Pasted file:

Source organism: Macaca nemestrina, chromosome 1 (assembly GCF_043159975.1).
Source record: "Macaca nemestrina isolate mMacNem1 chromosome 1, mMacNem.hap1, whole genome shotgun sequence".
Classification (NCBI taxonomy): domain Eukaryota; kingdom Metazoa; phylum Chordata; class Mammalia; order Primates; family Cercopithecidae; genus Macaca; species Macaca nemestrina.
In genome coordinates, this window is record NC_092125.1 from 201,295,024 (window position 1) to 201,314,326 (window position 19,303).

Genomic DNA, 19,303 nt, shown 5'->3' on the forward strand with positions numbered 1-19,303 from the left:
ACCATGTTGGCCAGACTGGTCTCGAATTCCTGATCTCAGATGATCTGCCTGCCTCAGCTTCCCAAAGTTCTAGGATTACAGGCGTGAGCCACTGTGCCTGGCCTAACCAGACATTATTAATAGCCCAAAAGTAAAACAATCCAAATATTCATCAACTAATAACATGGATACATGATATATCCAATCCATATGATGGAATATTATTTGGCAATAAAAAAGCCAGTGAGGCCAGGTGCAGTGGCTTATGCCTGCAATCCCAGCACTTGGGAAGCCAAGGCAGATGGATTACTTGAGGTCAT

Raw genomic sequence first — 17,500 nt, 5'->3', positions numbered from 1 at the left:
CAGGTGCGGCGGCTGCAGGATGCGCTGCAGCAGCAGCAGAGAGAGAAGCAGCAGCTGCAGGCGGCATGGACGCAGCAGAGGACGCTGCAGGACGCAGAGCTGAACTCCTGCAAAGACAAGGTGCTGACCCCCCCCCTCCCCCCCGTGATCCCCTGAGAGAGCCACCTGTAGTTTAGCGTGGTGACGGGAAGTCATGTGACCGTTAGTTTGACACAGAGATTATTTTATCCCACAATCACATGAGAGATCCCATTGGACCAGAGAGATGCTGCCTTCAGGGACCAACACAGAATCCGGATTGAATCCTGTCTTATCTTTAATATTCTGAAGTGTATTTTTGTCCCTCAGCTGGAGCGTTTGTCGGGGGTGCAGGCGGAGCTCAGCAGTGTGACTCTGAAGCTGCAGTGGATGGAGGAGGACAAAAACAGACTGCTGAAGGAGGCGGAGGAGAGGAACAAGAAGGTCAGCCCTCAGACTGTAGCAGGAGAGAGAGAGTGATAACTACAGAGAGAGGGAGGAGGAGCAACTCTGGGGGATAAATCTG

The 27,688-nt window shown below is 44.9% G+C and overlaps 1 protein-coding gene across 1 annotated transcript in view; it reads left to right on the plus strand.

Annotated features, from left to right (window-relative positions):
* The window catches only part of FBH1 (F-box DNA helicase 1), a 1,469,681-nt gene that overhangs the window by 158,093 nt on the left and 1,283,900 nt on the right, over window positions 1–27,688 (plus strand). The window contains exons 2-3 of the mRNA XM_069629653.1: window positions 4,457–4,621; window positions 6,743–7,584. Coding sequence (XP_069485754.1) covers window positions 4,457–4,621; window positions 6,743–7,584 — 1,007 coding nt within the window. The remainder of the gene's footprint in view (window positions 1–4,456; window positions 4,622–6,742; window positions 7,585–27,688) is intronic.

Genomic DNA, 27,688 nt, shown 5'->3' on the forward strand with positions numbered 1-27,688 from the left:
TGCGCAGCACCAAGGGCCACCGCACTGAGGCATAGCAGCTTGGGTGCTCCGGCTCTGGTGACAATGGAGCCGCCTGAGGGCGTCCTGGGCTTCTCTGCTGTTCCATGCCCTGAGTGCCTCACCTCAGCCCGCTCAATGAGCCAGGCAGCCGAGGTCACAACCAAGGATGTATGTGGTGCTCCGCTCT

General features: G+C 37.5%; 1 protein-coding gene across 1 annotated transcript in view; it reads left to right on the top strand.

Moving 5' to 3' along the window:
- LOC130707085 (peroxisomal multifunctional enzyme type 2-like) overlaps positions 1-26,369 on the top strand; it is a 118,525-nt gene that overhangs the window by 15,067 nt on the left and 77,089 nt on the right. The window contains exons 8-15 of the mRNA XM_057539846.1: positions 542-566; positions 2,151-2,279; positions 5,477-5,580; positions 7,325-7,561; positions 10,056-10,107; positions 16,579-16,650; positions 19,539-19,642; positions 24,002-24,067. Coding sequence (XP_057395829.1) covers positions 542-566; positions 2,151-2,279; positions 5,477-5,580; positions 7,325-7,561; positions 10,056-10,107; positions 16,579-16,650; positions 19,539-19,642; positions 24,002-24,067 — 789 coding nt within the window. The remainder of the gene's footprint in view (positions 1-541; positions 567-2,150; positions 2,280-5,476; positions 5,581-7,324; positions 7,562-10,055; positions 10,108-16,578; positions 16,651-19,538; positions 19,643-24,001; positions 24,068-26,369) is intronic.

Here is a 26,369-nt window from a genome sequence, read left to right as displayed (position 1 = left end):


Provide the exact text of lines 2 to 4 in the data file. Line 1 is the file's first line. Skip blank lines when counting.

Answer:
Source record: "Macaca nemestrina isolate mMacNem1 chromosome 1, mMacNem.hap1, whole genome shotgun sequence".
Classification (NCBI taxonomy): domain Eukaryota; kingdom Metazoa; phylum Chordata; class Mammalia; order Primates; family Cercopithecidae; genus Macaca; species Macaca nemestrina.
In genome coordinates, this window is record NC_092125.1 from 201,295,024 (window position 1) to 201,314,326 (window position 19,303).